There's a lot of debate in transit circles about whether to invest in Bus Rapid Transit (BRT) or modern streetcars. For high-capacity systems in big cities, BRT costs less to install, but streetcars cost less to operate (the longer trains carry more people per driver and the drivers are 75% of the operating cost). As a result, so far BRT has been more popular in the developing world, where capital is scarce and labor is cheap; wealthier industrialized countries with union wages have preferred the higher up-front costs of a rail system that saves money over the long run.
|Bus Rapid Transit in Bogotá, Colombia and modern streetcar in Strasbourg, France.|
But the choice is not just between two different transit systems.
Buses and streetcars have very different impacts on the streets in which they operate. Our choice has profound implications for the character of the street--for how attractive it is to people to shop or go out to dinner there, to invest in property or start a business or raise a family there.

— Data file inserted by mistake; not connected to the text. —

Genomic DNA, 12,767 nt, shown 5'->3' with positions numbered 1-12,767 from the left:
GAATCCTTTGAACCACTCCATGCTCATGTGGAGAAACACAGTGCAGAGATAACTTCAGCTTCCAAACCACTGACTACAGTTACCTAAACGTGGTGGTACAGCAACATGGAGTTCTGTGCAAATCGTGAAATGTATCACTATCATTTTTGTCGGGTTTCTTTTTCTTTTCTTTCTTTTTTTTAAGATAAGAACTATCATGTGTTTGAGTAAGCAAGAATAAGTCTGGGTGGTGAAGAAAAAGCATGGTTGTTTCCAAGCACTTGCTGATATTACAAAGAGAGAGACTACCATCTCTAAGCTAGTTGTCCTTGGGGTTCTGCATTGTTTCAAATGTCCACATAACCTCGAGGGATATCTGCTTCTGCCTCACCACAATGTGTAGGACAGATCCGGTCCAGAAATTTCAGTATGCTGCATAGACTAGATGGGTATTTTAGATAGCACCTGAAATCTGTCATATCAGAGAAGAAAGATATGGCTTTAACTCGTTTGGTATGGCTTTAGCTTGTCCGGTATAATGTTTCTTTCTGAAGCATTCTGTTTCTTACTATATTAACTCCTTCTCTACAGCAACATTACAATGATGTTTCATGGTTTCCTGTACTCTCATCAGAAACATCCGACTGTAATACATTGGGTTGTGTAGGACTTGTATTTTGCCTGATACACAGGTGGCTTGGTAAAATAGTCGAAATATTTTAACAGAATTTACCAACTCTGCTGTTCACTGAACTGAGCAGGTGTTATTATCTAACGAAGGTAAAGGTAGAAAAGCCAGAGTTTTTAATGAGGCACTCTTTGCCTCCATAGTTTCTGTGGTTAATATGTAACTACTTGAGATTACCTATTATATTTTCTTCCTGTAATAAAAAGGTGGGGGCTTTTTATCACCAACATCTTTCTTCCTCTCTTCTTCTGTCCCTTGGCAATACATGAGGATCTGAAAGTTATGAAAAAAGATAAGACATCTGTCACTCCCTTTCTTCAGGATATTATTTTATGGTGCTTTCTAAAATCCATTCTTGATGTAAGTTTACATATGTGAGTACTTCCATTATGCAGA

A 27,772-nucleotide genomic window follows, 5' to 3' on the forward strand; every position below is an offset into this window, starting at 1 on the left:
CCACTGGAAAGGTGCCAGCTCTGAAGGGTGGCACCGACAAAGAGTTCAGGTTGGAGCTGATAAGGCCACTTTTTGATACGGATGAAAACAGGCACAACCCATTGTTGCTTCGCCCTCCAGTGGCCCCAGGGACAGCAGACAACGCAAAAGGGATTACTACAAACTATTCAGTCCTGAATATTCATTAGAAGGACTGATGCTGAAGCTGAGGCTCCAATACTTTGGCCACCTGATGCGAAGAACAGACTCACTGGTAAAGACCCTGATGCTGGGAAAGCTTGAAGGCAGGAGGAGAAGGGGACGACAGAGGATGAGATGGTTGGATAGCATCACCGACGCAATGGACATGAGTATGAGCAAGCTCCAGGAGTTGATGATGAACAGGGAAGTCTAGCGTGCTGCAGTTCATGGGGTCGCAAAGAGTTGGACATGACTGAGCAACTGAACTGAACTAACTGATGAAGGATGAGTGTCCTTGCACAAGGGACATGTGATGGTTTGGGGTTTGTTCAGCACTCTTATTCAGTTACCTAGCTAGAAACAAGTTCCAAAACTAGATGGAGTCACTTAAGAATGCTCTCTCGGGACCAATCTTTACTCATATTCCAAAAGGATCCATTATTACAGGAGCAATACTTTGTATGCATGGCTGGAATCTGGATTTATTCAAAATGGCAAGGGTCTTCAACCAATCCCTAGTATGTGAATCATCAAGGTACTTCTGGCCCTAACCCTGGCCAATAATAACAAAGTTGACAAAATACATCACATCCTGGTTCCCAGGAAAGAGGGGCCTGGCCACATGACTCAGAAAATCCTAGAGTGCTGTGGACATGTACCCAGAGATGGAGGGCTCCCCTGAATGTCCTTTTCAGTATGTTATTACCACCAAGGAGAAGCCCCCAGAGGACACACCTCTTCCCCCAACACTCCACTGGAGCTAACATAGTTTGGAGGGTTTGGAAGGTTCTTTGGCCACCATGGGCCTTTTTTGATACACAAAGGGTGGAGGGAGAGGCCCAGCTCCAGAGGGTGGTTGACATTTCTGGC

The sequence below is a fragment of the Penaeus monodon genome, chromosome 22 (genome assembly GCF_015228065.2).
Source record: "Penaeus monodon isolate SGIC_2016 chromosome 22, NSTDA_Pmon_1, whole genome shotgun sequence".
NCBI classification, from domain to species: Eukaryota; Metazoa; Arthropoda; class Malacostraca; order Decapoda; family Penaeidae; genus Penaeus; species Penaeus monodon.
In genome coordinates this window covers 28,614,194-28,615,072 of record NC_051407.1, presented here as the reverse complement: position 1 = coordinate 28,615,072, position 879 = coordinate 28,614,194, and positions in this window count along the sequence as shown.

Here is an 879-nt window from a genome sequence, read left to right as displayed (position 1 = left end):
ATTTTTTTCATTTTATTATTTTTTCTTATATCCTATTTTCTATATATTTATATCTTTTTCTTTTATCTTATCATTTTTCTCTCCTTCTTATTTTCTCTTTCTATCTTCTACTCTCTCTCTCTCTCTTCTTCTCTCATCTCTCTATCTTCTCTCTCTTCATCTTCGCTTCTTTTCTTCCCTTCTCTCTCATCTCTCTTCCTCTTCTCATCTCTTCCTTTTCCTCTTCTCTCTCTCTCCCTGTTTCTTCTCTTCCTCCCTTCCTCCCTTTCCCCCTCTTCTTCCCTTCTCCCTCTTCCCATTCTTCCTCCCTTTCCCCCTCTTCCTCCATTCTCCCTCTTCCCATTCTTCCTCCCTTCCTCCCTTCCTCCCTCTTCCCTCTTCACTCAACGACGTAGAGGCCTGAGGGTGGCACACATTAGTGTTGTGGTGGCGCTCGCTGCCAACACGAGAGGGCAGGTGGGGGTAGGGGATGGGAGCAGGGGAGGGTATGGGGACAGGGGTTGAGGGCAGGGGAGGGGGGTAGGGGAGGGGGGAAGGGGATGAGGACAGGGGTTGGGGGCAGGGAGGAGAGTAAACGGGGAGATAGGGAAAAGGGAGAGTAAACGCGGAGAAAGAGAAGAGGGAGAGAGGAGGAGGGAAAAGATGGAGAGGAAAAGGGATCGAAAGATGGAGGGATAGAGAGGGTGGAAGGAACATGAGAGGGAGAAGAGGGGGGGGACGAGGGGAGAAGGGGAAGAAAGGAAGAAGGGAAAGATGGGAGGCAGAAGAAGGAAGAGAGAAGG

There's a big difference between a line of diesel buses and a long electric streetcar.
I'm excited that the city of Chicago is investing in upgrading to faster bus service on Western and Ashland: buses that are now stuck in car traffic are going to get a lane of their own. Someday maybe they’ll upgrade further to the "gold standard" of Bus Rapid Transit by investing (a lot) in special buses with multiple doors, raised curbs for level boarding, and big stations for pre-payment. Maybe someday they’ll even spring for hybrid electric buses, which cost three times as much but don’t foul the air as badly as the old-fashioned diesel buses we’ve got today.
|The Bus Rapid Transit "gold standard," and what it looks like when it really works.|
I hope this really works and a lot of people switch from driving and taxis to riding the bus. If it does really work, this could evolve into a pretty high capacity transit system. If it really works, those buses will be lined up end to end like in Curitiba or Bogotá or Brisbane. That’s fine with me, because I’m not planning on strolling around to shop on Western Avenue, or riding my bike there, or having dinner there at a sidewalk café.
I can’t imagine ever doing any of those things next to a line of buses.
When we upgrade to a high-capacity transit system on the shopping street in my neighborhood, I hope we go with electric streetcars: clean, quiet, and safe.